Reference

  

Computer use

389

     

 None

8

0.0 (0)

NE

NE

  

 < 3 hours per day

111

14.4 (16)

1.0

Reference

  

 > 3 hours per day

270

21.1 (57)

1.7

0.9, 3.1

  

Number of comorbidities

373

     

 0

244

10.2 (25)

1.0

Reference

1.0

Reference

 1

70

28.6 (20)

3.5

1.8, 6.8

4.9

2.0, 12.3

 2

35

31.4 (11)

4.0

1.8, 9.2

3.3

1.1, 9.7

 3+

24

62.5 (15)

14.6

5.8, 36.8

14.9

4.8, 46.5

Exercise frequency

361

     

 0 hours/week

137

24.8 (34)

1.0

Reference

  

 1 hour/week

112

21.4 (24)

0.8

0.5, 1.5

  

 ≥2 hours/week

112

9.8 (11)

0.3

0.2, 0.7

  

Smoking status

355

     

 Yes

94

19.1 (18)

1.0

Reference

  

 No

261

19.2 (50)

1.0

0.5, 1.8

  

Abbreviations: CI, confidence interval; CTS, carpal tunnel syndrome; NE, not estimable; OR, odds ratio.

*Estimated from multivariable logistic regression. Variables shown remained in best-fit model following backward selection starting from a model including all variables in the table; n = 245 respondents with no missing values.

The best-fit logistic regression with multiple predictors of self-reported CTS included a subset of the variables listed above. Female gender, BMI >30 and the presence of 1 or more of the selected comorbidities were independently associated with self-reported CTS (Table 2).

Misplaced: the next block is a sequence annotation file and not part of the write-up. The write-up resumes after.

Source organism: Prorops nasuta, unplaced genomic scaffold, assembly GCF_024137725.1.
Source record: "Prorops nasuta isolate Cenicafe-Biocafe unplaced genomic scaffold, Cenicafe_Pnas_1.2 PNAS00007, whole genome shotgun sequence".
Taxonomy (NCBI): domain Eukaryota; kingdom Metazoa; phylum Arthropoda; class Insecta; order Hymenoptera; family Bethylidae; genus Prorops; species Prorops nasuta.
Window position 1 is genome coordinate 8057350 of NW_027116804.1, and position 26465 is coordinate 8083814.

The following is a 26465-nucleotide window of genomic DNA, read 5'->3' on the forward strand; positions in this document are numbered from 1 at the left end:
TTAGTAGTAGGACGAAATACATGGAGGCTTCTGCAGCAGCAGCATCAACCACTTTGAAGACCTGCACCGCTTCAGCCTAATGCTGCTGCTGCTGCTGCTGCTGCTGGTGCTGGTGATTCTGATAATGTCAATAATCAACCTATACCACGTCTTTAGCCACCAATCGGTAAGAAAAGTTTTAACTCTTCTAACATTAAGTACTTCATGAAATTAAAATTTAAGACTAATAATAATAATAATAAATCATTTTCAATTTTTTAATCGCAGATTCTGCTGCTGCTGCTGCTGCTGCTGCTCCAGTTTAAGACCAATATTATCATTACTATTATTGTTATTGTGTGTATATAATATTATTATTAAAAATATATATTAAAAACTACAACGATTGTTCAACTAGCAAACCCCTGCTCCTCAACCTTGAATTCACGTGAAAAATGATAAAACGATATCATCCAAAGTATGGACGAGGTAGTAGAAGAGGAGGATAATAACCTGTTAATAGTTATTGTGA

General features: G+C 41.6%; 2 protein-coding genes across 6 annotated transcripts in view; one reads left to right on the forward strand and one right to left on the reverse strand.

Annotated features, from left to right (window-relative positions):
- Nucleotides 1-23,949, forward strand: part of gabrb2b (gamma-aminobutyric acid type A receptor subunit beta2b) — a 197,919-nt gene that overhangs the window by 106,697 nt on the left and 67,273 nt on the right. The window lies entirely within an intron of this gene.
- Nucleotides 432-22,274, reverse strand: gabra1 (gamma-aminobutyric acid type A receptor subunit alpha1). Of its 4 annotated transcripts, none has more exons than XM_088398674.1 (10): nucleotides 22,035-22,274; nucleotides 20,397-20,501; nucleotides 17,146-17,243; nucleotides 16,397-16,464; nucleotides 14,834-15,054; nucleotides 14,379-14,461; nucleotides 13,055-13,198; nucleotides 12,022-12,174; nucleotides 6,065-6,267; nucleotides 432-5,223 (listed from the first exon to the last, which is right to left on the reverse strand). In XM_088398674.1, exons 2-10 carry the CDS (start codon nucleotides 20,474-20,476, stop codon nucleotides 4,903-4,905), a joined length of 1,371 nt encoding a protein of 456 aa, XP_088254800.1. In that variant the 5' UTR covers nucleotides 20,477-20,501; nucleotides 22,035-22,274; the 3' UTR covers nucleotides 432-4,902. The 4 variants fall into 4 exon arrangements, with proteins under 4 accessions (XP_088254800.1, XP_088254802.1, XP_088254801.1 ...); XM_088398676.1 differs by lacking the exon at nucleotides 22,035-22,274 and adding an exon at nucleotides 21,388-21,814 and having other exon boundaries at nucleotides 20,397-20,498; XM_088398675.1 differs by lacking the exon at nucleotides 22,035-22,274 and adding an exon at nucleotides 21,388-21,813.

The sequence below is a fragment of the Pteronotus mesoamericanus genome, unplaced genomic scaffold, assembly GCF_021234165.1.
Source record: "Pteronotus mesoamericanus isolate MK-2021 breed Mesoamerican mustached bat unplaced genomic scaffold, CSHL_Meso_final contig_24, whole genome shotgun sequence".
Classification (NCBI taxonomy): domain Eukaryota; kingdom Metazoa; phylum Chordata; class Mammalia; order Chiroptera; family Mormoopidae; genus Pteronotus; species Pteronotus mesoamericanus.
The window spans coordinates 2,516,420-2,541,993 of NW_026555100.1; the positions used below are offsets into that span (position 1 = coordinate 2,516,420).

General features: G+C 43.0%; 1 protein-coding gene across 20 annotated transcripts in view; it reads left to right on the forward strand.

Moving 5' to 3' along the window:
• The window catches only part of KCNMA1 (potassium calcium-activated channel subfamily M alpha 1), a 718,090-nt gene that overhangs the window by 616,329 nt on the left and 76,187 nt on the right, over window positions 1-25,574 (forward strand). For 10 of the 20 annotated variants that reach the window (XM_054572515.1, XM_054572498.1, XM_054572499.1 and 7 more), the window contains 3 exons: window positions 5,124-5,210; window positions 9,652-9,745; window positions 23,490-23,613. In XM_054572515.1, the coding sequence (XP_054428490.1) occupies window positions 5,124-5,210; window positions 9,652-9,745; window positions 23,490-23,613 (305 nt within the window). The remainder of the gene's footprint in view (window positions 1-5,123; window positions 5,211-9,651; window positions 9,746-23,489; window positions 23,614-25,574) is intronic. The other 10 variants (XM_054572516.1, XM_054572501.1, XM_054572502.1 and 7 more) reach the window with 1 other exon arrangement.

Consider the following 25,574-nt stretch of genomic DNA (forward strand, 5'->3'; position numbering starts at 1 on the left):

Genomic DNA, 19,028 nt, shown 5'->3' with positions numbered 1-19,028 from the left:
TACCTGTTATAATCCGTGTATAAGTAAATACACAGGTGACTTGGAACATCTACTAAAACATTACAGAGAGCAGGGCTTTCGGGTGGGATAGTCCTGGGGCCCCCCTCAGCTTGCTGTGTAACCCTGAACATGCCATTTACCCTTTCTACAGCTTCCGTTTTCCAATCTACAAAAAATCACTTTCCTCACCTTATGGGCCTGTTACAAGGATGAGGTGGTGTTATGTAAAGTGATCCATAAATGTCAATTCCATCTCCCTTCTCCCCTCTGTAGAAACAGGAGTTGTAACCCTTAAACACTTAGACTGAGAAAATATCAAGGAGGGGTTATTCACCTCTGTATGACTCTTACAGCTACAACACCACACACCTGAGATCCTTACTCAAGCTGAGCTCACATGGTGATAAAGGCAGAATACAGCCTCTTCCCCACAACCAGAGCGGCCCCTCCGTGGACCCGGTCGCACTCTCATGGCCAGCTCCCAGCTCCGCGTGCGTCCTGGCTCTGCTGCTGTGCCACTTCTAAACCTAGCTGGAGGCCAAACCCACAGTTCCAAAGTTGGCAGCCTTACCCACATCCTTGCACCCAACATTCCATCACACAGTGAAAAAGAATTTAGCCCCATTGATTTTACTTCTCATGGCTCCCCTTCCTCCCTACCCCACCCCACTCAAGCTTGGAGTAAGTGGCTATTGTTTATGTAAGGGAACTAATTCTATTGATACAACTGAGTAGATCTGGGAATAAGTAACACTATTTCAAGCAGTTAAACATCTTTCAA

CTS symptoms in study population

Individuals self-reporting CTS were also more likely to indicate that they experience symptoms and difficulty with activities typically associated with diagnosed CTS than individuals who did not self-report CTS (Figure 2; P < 0.05 for each, Chi-square Tests of Association). Among those who did not report CTS, symptoms and difficulties were not uncommon (12%–38%; Figure 2). In contrast to the 4.5% (4/88) of individuals initially self-reporting CTS who indicated they were seeking treatment from a healthcare professional for their CTS, 68.4% (54/79) of those reporting CTS at the end of the survey indicated that they were now interested in seeking medical treatment.